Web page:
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Discussion forum for the various methods and structures used for getting an early start on your growing season, extending it for several weeks or even year 'round.

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Old April 19, 2014   #1
Jaysan
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Default Clear storage bin for hardening off

I was considering using clear storage bins large enough for single trays to harden off plants. Could drill one inch holes near the top for ventilation as well as the sides to allow air flow but not too much even if windy. Also could make shade covers of varying sizes for less to more sun as needed.

I only start about two trays of seeds so I don't need a full size frame.

Anything I am missing?
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Old April 19, 2014   #2
Father'sDaughter
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Default Clear storage bin for hardening off

Even with vent holes it will get steamy in there, so be prepared to monitor the temps and remove the lids completely when needed.
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Old April 19, 2014   #3
Jaysan
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I wasn't thinking about a lot of holes but now that you mention it maybe put lots all around the sides too. Not worried about too cool but definitely don't want to cook them.

Thanks!
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Old April 19, 2014   #4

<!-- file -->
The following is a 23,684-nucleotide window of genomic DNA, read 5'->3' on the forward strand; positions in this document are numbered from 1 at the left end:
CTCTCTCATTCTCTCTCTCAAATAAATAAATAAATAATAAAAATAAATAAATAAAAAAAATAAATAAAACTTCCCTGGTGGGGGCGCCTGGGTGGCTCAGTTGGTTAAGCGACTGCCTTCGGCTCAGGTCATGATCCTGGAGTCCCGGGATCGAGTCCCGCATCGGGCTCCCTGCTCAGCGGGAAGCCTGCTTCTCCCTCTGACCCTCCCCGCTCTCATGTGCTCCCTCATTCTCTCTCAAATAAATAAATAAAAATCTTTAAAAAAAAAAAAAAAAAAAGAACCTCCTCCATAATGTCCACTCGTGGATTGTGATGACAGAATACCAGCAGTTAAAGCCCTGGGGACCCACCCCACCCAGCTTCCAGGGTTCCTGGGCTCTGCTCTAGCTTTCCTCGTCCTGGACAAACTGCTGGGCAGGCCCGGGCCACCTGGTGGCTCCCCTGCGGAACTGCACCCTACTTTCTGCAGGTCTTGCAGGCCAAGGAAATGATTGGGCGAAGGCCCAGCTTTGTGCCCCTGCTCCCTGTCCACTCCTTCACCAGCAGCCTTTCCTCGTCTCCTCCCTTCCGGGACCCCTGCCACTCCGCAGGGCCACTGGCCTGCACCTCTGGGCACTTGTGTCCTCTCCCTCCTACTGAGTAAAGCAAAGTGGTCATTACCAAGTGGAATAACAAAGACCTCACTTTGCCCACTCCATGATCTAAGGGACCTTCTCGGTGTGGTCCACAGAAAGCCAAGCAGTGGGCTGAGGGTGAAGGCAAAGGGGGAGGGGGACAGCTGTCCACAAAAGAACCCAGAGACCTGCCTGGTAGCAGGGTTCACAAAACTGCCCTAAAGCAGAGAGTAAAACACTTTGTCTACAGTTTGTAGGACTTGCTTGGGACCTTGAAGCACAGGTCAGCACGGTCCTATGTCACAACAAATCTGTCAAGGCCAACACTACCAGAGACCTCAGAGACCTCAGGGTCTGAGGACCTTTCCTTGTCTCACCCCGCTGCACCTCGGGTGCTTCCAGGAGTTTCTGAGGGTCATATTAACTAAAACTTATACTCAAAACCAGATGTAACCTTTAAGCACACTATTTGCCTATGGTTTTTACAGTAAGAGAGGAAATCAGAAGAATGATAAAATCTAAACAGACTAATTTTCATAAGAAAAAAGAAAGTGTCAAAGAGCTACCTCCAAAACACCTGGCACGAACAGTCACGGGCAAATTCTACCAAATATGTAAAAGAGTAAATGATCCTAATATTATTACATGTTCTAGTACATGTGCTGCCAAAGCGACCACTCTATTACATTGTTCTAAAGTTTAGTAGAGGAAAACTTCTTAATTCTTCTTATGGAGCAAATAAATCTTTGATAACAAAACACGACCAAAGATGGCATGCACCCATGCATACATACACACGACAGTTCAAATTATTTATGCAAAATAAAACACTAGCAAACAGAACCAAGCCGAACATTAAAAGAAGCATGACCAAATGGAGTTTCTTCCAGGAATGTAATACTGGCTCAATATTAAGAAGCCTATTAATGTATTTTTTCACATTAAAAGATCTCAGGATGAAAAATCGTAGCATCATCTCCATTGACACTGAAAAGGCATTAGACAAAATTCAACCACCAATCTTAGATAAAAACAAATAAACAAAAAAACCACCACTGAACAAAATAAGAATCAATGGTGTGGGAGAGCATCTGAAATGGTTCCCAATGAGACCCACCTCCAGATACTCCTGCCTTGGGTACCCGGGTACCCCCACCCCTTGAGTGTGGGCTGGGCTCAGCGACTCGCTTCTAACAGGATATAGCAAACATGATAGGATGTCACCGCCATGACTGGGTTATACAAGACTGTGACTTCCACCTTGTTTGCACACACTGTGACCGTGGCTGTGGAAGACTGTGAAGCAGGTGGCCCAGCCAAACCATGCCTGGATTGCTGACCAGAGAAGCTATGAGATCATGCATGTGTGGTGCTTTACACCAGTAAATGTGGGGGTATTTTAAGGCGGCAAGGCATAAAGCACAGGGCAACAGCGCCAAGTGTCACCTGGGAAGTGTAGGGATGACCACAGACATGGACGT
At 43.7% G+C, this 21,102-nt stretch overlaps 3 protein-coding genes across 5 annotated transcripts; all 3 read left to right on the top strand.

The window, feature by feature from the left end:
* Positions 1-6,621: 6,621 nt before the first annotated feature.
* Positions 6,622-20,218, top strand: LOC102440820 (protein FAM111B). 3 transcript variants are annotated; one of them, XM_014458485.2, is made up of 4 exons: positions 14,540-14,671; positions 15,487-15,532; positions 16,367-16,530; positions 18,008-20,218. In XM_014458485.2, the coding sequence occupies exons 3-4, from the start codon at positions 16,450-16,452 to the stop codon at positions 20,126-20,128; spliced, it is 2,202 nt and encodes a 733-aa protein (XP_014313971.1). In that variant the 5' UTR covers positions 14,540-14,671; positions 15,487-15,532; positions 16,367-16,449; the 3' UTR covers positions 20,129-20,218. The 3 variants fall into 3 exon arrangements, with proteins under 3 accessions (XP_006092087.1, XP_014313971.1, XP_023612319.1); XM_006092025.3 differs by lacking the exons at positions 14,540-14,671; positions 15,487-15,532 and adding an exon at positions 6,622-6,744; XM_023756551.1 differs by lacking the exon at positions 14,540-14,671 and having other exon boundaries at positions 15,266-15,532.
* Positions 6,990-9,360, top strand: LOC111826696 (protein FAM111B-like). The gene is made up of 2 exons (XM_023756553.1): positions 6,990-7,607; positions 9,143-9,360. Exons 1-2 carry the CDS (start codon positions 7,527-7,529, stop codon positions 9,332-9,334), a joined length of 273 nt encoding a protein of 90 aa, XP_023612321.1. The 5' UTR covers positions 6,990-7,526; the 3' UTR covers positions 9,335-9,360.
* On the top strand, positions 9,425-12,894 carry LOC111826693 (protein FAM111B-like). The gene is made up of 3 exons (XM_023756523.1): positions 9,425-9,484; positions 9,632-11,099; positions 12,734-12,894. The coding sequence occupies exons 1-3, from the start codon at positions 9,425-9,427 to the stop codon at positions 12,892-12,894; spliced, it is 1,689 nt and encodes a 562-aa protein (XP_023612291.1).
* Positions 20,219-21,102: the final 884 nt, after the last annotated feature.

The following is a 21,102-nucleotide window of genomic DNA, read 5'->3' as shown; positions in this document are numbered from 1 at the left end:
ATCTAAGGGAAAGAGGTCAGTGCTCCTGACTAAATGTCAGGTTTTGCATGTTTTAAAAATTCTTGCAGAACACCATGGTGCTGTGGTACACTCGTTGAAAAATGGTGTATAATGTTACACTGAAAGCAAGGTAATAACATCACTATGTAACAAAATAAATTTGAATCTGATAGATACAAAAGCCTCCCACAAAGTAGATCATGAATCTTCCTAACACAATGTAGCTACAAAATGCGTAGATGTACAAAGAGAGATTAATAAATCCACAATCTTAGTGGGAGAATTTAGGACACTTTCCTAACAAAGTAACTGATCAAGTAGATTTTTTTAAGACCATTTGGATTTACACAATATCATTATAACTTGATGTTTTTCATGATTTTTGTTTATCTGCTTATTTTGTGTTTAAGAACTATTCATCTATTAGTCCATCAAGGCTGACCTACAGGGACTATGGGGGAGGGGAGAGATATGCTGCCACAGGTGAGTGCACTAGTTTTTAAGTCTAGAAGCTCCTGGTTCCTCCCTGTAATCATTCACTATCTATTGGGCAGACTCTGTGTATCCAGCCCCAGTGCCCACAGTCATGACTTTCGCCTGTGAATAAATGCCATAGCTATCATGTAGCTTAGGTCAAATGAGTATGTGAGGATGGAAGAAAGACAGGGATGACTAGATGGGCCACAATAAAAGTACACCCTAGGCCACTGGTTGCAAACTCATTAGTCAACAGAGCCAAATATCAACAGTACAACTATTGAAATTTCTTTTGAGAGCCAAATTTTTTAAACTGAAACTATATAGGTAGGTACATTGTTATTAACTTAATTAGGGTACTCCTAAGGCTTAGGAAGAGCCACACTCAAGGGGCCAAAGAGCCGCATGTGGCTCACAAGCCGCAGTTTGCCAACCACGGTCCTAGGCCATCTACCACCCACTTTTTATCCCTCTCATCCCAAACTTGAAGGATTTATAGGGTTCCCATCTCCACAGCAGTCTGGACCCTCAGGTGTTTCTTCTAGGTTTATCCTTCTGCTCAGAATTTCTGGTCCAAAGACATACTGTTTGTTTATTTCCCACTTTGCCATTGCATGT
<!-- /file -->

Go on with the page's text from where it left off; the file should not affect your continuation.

Doug9345
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Other than ease of carrying I think just putting them outside for ever increasing times will help more than anything else. The whole point of hardening them off is to accustom them to sun and wind. In a mini greenhouse like that I don't think they are getting the exposure they need.
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Old April 19, 2014   #5
Jaysan
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I was thinking it would be about the same as when hardening off using a cold frame where you can control the amount of sun, heat, and air flow and not have to bring them in and out as long as the night time temps don't get too low.
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Old April 19, 2014   #6
Doug9345
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I've used them as a mini greenhouse by turning them upside down and using the lid as a base. You really have to babysit them in the sun. I'm talking about checking them every half to one hour from no later than 10am all the way to 6pm. You also have to consider how do you fasten them down in the wind as they will blow around easily and tomato seedlings don't like the tumble dry cycle. I used to put a couple of bricks on them.

I actually prefer to use them right side up and fasten some plastic over them as I can adjust the ventilation easier.
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Old April 19, 2014   #7
luigiwu
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Is there any easy ways of hardening plants? I'm getting worried as it seems more complicated than actually getting them to grow indoors so far!
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Old April 19, 2014   #8
KarenO